I must be honest: I have never seen a production of Will Eno’s Middletown. But I did not have to to be overwhelmed by the play’s meticulous language, charming minimalism, and admirable self-consciousness. With few major onstage actions, Eno’s signature simplistic and rhythmic poetry shines as the play’s driving force. The characters are therefore condensed into vehicles of the poetry. So much so that most of them don’t even have a name, and are identified by their professions. With vignettes delivered by “almost characters” that construct a barely-progressing story, the play itself is a poem with symbols and signs. “But what do they mean?” the audience may ask. Eno deals with the question by unapologetically penning the intermission of his own play. In the onstage intermission, the audience tries to make sense of the first act and reveal the meaning behind it. By showing us our fruitless guesswork of the meaning of his work on stage, Eno reminds us that there is no (one) meaning in his play, and captures the beauty and horror of life and the theatre all at once: It (only) means as much as you put into it.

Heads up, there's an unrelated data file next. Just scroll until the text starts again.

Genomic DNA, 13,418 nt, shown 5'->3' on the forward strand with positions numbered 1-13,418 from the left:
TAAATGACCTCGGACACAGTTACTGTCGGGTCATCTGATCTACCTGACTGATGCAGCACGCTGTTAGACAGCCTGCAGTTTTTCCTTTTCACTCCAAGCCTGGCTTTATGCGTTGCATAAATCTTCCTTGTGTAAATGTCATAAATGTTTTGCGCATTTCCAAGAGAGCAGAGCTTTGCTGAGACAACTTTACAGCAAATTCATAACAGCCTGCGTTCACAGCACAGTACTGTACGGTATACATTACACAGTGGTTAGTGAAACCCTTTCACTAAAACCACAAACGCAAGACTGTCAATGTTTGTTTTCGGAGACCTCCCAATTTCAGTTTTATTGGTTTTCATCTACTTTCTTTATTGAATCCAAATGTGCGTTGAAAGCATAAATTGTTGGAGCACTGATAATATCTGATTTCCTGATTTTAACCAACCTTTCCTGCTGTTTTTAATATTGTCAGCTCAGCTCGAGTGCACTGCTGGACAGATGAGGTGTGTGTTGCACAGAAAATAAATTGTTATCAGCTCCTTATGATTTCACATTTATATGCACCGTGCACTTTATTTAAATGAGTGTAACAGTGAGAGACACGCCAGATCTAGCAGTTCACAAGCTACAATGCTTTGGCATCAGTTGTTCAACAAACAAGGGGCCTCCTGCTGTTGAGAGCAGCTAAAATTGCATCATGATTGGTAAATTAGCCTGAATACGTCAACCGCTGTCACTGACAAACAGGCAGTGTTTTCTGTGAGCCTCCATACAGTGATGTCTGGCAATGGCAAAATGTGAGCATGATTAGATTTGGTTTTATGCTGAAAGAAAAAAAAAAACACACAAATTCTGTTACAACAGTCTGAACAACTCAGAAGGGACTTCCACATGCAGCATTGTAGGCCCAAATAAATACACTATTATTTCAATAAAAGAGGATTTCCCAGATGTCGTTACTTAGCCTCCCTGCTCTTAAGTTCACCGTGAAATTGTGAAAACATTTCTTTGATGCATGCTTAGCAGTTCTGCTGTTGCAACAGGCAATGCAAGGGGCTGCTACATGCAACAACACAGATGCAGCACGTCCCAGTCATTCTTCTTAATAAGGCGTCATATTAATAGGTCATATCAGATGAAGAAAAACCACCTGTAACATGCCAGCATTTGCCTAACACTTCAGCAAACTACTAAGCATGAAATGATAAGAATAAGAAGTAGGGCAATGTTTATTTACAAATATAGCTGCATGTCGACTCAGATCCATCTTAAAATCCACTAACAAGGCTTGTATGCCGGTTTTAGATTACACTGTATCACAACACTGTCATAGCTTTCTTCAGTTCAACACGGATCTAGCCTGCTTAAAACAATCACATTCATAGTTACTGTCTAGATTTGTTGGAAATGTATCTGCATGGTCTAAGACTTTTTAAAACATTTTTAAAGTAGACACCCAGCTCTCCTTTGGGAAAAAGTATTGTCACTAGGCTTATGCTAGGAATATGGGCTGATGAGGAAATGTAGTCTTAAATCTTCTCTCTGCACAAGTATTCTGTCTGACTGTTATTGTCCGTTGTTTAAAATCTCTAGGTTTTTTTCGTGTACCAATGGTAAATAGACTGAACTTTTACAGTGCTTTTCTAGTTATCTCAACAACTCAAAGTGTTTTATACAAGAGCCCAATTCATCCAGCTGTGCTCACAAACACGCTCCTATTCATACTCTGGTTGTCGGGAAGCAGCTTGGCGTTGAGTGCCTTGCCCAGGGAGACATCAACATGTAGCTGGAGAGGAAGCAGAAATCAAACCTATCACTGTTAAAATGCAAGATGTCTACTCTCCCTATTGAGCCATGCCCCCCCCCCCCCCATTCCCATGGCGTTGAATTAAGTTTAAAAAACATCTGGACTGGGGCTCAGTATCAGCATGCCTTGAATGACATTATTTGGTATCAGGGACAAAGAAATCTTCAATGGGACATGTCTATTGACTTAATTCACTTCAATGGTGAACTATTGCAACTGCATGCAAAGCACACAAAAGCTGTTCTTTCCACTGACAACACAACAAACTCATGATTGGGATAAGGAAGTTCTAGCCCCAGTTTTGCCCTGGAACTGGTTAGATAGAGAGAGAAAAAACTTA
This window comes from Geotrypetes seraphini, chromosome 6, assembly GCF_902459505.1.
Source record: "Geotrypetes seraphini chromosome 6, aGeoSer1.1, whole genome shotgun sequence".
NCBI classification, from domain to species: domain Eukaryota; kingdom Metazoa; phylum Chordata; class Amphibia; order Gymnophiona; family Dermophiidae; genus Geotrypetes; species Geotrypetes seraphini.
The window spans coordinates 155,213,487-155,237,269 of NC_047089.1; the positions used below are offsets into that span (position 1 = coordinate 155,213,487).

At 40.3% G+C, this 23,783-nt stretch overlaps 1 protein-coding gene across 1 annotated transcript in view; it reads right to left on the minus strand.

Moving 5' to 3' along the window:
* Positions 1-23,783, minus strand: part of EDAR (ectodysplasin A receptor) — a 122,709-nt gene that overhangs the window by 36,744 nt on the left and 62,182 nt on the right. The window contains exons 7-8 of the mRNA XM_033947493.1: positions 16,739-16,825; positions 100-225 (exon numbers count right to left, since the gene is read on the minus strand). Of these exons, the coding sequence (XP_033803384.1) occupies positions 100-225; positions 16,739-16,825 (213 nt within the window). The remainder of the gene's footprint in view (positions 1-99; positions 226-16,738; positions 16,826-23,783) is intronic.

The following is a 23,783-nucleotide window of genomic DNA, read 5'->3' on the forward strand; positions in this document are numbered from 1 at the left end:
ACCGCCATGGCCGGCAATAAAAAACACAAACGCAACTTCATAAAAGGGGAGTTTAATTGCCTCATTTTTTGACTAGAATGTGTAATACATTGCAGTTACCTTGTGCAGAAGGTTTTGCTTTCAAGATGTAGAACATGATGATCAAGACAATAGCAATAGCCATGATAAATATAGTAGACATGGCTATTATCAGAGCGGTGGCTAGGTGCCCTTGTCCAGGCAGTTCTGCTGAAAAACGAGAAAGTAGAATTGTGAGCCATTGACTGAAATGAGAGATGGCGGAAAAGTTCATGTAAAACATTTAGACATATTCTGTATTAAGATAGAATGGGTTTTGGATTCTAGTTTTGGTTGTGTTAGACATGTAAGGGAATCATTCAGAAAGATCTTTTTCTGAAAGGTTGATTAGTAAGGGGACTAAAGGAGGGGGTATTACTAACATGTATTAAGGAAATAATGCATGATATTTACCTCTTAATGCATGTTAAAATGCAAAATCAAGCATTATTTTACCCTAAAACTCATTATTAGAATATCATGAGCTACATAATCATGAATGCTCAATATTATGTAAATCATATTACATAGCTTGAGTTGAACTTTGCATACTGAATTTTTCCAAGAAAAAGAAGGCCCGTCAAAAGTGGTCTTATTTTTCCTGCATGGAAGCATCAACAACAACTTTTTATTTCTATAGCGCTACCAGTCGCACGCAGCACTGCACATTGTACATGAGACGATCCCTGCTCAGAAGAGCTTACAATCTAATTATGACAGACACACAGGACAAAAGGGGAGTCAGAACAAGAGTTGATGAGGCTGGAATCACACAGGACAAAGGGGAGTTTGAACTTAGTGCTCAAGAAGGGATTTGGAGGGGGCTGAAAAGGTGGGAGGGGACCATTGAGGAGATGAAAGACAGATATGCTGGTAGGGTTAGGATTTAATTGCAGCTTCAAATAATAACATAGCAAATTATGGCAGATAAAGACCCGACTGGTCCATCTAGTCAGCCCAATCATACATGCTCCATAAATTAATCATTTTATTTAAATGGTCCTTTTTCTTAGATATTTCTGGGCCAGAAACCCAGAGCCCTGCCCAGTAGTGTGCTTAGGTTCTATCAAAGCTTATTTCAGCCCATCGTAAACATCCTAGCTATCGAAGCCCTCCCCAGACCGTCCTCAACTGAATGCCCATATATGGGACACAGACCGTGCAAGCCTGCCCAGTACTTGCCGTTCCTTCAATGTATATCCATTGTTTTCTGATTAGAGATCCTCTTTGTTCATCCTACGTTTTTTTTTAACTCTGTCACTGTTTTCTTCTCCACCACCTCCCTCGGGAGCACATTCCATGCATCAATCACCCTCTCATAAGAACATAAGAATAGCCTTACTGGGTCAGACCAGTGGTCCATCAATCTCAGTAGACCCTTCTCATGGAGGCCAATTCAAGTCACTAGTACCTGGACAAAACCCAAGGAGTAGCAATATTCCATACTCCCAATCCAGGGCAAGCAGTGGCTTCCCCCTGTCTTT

— Penny Pun, development intern